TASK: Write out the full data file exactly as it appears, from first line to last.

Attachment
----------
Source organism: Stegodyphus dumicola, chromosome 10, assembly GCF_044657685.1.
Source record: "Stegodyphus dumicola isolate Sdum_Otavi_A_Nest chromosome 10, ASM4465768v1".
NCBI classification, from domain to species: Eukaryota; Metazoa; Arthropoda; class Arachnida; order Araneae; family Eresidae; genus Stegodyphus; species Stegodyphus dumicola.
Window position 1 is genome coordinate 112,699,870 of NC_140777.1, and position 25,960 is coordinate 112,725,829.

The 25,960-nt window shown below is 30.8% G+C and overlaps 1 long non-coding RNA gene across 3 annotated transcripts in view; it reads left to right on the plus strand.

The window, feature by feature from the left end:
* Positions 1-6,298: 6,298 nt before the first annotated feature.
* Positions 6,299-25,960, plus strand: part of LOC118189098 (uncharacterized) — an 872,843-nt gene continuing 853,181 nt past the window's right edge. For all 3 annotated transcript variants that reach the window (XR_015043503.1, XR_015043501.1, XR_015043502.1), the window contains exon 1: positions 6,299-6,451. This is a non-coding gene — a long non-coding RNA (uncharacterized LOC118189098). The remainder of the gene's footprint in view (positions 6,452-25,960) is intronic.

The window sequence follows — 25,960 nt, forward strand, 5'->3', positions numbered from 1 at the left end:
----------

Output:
Source organism: Stegodyphus dumicola, chromosome 10, assembly GCF_044657685.1.
Source record: "Stegodyphus dumicola isolate Sdum_Otavi_A_Nest chromosome 10, ASM4465768v1".
NCBI classification, from domain to species: Eukaryota; Metazoa; Arthropoda; class Arachnida; order Araneae; family Eresidae; genus Stegodyphus; species Stegodyphus dumicola.
Window position 1 is genome coordinate 112,699,870 of NC_140777.1, and position 25,960 is coordinate 112,725,829.

The 25,960-nt window shown below is 30.8% G+C and overlaps 1 long non-coding RNA gene across 3 annotated transcripts in view; it reads left to right on the plus strand.

The window, feature by feature from the left end:
* Positions 1-6,298: 6,298 nt before the first annotated feature.
* Positions 6,299-25,960, plus strand: part of LOC118189098 (uncharacterized) — an 872,843-nt gene continuing 853,181 nt past the window's right edge. For all 3 annotated transcript variants that reach the window (XR_015043503.1, XR_015043501.1, XR_015043502.1), the window contains exon 1: positions 6,299-6,451. This is a non-coding gene — a long non-coding RNA (uncharacterized LOC118189098). The remainder of the gene's footprint in view (positions 6,452-25,960) is intronic.

The window sequence follows — 25,960 nt, forward strand, 5'->3', positions numbered from 1 at the left end: